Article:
Nicolette Kay cub writer
Being in more bands than he can count or remember, photography teacher Tim Briggs is still able to recall the story of his first performance with big time Christian Rock group Alabama before he started his teaching career.
“We rehearsed one week and then we went to the Alabama theater in Myrtle Beach, South Carolina, and that morning we went and performed on ‘Good Morning America’. We performed live for that show and that was the very first time I ever played with them,” Briggs said. A performance live on national television and I was just like, ‘Oh my God.””
Before his first performance on national television, Briggs had a big passion for music. Growing up with musical parents and siblings, he was surrounded by the music lifestyle. Influences such as The Beatles and his brother who constantly played guitar were a big part of Briggs’ juvenile love for music.
As Briggs continued his way through middle and high school, his love for music only grew. With starting up bands with friends and producing his own music, he began his music career early with the right ideas to get him and his bands to high places.
“You play anywhere you can play and you start a band. I started my first band in sixth grade and we played the talent show,” Briggs said. “And when we got into high school we played the dances because we didn’t have DJs and stuff like that back in the day. Back then, you just had to play live music.”
Hard work at such a young age gave Briggs the opportunities to earn many accomplishments in his career.
“It was fun to see all the different cities I’ve never been to. I mean, I love that. That was the good part, the bad part was that you’re not there long enough to see much. It’s not really a sightseeing thing,” Briggs said.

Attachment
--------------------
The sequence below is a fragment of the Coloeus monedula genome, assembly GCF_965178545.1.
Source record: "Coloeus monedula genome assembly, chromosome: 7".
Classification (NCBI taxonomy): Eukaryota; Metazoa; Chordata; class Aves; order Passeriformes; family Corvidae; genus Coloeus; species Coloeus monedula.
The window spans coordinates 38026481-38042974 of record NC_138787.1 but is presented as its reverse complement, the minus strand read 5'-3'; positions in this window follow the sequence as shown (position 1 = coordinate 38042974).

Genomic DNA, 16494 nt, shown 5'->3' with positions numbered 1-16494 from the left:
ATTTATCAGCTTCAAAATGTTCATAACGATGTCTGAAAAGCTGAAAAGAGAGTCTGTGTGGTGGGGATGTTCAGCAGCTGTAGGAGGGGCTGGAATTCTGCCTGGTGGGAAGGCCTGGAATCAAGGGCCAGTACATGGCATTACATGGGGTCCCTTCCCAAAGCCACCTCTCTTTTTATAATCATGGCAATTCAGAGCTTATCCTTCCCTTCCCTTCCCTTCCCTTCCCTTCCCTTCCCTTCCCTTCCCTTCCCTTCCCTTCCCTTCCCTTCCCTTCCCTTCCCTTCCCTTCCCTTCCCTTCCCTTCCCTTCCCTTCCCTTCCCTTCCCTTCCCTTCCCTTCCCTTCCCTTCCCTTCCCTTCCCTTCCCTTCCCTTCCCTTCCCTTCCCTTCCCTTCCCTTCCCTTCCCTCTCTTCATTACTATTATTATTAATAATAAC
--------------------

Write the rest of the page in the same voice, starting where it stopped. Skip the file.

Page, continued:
Briggs did admit that through all the fun times and laughs during his touring days with Alabama, there were some cumbersome times as well.
“It wasn’t always fun, I mean it’s hard work. It’s all the good stuff you think it is but there’s a lot of hard work too. It’s demanding…you get tired after awhile, you really do,” he said. “You kind of forget where you are after all that touring.”
One deciding factor that helped Briggs in his final decision to end his touring career was family.
“I was gone all the time. You know when you do that it’s hard on your family. I had my kids [at home]…I wasn’t part of their lives,” Briggs said. “You’re wound up all the time. You’re on call all the time and even when you’re home your head is still there. It’s just not good to be that way 24/7.”
Briggs’ son, Taylor, also hopes to pursue a successful career in music like his father.
“Growing up around him writing, singing and playing instruments naturally made me want to follow in his footsteps. Truth be told, I can’t remember a time music wasn’t in my life, but I don’t wish it any other way,” Taylor said.
With Taylor heading off to Berklee College of Music, Mr. Briggs considers it one of his duties to give him advice about the music industry.
“I want to help him and make sure he doesn’t make a lot of the mistakes I did,” Briggs said. “That’s one of the main reasons I decided to stay back like I did.”
Despite leaving behind his musical pursuits and aspirations, Briggs looks back fondly on his memories in Alabama.
“Oh, I’m really glad I had the experience, it was great, it was,” he said. “I wouldn’t trade it for anything.”